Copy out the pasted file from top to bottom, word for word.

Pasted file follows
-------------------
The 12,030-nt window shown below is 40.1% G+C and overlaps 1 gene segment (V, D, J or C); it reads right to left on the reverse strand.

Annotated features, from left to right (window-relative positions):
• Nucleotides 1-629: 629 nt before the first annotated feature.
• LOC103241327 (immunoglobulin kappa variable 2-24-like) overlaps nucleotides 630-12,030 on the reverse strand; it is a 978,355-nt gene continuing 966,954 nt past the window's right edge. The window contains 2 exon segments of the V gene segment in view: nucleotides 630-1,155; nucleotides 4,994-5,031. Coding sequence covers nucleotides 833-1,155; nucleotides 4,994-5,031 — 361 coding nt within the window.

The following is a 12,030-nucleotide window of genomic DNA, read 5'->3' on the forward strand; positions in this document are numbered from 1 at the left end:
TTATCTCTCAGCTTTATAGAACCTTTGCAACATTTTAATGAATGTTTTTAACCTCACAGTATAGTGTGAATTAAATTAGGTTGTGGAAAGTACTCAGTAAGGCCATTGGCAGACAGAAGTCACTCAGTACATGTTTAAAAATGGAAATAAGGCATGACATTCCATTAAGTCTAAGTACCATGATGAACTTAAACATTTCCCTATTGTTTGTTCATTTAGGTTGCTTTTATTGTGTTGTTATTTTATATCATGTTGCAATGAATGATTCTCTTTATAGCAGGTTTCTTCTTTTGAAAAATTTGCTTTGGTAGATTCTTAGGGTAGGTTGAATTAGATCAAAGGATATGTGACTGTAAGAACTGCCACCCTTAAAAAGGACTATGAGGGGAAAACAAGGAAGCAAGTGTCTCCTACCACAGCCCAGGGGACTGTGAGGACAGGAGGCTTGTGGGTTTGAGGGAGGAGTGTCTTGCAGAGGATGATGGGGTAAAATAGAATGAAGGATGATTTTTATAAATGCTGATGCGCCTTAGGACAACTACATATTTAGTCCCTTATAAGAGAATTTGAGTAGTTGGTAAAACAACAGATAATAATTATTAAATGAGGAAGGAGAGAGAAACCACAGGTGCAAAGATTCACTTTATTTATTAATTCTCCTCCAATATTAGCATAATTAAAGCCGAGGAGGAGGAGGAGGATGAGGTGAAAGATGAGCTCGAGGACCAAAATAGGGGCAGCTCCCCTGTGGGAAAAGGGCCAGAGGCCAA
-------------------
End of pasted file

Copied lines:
The 12,030-nt window shown below is 40.1% G+C and overlaps 1 gene segment (V, D, J or C); it reads right to left on the reverse strand.

Annotated features, from left to right (window-relative positions):
• Nucleotides 1-629: 629 nt before the first annotated feature.
• LOC103241327 (immunoglobulin kappa variable 2-24-like) overlaps nucleotides 630-12,030 on the reverse strand; it is a 978,355-nt gene continuing 966,954 nt past the window's right edge. The window contains 2 exon segments of the V gene segment in view: nucleotides 630-1,155; nucleotides 4,994-5,031. Coding sequence covers nucleotides 833-1,155; nucleotides 4,994-5,031 — 361 coding nt within the window.

The following is a 12,030-nucleotide window of genomic DNA, read 5'->3' on the forward strand; positions in this document are numbered from 1 at the left end:
TTATCTCTCAGCTTTATAGAACCTTTGCAACATTTTAATGAATGTTTTTAACCTCACAGTATAGTGTGAATTAAATTAGGTTGTGGAAAGTACTCAGTAAGGCCATTGGCAGACAGAAGTCACTCAGTACATGTTTAAAAATGGAAATAAGGCATGACATTCCATTAAGTCTAAGTACCATGATGAACTTAAACATTTCCCTATTGTTTGTTCATTTAGGTTGCTTTTATTGTGTTGTTATTTTATATCATGTTGCAATGAATGATTCTCTTTATAGCAGGTTTCTTCTTTTGAAAAATTTGCTTTGGTAGATTCTTAGGGTAGGTTGAATTAGATCAAAGGATATGTGACTGTAAGAACTGCCACCCTTAAAAAGGACTATGAGGGGAAAACAAGGAAGCAAGTGTCTCCTACCACAGCCCAGGGGACTGTGAGGACAGGAGGCTTGTGGGTTTGAGGGAGGAGTGTCTTGCAGAGGATGATGGGGTAAAATAGAATGAAGGATGATTTTTATAAATGCTGATGCGCCTTAGGACAACTACATATTTAGTCCCTTATAAGAGAATTTGAGTAGTTGGTAAAACAACAGATAATAATTATTAAATGAGGAAGGAGAGAGAAACCACAGGTGCAAAGATTCACTTTATTTATTAATTCTCCTCCAATATTAGCATAATTAAAGCCGAGGAGGAGGAGGAGGATGAGGTGAAAGATGAGCTCGAGGACCAAAATAGGGGCAGCTCCCCTGTGGGAAAAGGGCCAGAGGCCAA